Connected mobile Linux devices from Nokia and Intel might challenge Windows netbook
Intel and Nokia have announced a technology partnership for portable Linux systems based on Intel’s x86 instruction set.
The two companies will collaborate on Linux-based systems spanning from the smartphone space to notebooks, using Intel’s Moblin and Nokia’s Maemo versions of Linux, which the two companies are using for their respective mobile internet device (MID) developments. Nokia has announced it is considering making a laptop.
The next version of Maemo will support 3G along with Wi-Fi – which will add more communications options for future versions of Nokia devices such as the N810 tablet. Meanwhile Intel appears to be doing likewise, since it has licensed Nokia’s 3G /HSPA modem technology.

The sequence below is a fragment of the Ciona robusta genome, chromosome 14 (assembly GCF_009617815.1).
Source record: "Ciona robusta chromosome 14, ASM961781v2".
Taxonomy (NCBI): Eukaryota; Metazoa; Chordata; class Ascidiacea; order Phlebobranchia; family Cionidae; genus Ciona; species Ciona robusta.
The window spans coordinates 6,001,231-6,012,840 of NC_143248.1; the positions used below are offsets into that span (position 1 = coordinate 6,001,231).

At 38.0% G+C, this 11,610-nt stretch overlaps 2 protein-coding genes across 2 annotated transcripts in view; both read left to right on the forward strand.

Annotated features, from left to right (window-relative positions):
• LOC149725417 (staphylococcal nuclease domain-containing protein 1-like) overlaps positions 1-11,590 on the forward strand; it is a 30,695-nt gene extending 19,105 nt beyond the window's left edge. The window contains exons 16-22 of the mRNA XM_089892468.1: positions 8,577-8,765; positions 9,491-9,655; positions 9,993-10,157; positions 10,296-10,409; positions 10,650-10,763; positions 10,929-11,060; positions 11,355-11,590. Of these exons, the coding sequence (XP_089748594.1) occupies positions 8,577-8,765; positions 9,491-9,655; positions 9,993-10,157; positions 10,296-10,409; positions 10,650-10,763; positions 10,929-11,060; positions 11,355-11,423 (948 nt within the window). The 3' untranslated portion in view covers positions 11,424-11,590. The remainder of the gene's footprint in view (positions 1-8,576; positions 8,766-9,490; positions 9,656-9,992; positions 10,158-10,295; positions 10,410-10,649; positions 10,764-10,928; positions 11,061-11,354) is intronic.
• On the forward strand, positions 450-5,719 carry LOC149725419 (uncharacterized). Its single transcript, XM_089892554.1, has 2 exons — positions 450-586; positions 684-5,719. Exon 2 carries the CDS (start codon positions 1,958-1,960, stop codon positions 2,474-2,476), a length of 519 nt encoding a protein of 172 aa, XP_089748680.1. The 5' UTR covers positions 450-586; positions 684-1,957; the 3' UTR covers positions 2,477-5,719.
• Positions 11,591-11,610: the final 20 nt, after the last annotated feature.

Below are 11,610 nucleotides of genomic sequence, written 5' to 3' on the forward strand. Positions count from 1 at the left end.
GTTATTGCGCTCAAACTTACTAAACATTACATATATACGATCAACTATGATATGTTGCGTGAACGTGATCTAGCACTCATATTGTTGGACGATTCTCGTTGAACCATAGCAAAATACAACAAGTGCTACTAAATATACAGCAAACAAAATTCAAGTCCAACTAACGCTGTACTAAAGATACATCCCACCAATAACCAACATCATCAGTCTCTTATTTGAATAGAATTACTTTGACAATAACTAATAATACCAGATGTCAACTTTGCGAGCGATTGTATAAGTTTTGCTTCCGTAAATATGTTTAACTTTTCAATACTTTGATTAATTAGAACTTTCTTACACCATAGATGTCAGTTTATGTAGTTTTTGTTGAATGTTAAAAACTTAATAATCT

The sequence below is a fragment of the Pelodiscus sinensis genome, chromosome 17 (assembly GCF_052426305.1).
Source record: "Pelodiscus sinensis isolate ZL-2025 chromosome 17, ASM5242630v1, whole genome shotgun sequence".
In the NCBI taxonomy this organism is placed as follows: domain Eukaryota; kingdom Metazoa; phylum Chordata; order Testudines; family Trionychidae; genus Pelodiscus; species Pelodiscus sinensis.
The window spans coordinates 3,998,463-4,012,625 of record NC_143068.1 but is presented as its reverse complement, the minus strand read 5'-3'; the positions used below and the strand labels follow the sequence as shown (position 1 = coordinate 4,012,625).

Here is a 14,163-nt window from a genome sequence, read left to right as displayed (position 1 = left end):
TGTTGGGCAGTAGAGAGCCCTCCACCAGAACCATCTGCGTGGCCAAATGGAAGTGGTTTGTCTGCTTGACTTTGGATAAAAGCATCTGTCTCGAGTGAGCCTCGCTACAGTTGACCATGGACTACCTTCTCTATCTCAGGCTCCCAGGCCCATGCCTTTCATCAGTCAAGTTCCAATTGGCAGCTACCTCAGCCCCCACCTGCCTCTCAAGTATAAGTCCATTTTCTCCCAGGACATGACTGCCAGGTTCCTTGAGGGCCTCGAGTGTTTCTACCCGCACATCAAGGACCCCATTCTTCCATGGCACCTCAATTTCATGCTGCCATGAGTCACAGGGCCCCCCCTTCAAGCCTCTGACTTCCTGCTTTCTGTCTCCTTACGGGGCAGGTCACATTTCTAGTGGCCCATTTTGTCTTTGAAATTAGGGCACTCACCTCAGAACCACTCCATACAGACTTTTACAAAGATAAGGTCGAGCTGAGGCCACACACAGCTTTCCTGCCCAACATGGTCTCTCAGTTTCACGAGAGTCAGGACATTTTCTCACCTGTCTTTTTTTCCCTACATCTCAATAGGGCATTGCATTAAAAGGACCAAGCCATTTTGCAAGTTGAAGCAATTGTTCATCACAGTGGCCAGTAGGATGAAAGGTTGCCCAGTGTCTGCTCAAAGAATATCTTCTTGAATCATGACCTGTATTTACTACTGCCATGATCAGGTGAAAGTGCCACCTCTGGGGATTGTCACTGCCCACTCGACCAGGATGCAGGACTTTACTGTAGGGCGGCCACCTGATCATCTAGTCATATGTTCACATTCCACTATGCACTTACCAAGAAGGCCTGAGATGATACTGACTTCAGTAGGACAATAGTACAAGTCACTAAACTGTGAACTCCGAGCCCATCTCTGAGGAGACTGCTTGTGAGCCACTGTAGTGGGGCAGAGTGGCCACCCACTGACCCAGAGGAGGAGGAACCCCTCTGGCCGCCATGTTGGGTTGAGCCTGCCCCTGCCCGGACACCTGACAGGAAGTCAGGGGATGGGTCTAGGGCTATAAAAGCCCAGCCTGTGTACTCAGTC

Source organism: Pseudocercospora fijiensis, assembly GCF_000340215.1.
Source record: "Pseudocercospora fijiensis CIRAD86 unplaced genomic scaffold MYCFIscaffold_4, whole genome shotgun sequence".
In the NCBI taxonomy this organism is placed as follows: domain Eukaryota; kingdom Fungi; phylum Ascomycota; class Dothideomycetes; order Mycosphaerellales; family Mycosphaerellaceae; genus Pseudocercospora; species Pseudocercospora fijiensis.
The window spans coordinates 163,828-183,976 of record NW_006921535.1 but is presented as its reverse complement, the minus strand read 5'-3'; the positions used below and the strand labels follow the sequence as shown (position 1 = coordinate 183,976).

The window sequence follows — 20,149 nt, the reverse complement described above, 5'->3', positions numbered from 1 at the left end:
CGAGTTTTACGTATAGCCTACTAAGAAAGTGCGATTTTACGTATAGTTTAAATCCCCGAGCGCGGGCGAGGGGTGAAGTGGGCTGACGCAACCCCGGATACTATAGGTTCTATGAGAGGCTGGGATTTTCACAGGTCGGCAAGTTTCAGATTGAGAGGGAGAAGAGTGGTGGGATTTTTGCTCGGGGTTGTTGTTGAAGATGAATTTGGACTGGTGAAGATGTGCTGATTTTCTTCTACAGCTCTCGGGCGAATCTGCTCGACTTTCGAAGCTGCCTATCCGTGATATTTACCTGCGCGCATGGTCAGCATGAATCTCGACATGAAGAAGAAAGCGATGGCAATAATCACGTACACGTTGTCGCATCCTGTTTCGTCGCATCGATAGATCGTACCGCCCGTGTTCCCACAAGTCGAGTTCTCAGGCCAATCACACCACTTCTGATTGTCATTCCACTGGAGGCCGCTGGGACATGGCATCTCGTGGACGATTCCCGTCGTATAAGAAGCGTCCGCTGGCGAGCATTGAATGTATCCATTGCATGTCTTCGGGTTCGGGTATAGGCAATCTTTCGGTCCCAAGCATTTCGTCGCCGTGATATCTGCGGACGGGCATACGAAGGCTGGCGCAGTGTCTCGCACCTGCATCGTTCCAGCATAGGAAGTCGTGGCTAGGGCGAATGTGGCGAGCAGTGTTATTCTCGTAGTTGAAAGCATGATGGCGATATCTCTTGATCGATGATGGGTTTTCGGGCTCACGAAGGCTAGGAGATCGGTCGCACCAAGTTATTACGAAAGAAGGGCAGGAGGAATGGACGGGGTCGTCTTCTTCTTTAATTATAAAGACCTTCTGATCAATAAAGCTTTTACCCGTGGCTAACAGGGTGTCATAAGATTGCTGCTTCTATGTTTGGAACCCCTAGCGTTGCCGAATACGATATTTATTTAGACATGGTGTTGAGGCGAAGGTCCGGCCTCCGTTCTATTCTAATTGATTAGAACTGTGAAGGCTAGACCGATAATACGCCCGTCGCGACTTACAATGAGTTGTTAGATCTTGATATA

As well as providing collaboration on mobile Linux systems, the deal will be a win for Intel. Nokia did not specify any devices that would have Intel processors, but so far its MIDs have used Texas Instrument chips, and its phones use ARM processors.
Beyond a promise to define a platform, details were sparse, but the two companies promised to define a new mobile product platform which would include smartphones netbooks and notebooks, and would use chip technologies from both vendors. The aim seems to be to challenge Microsoft and Apple in the notebook space.
The new devices will bring together “the best features and capabilities of the computing and communications worlds and will transform the user experience, bringing incredible mobile applications and always on, always connected wireless Internet access in a user-friendly pocketable form factor,” the companies said.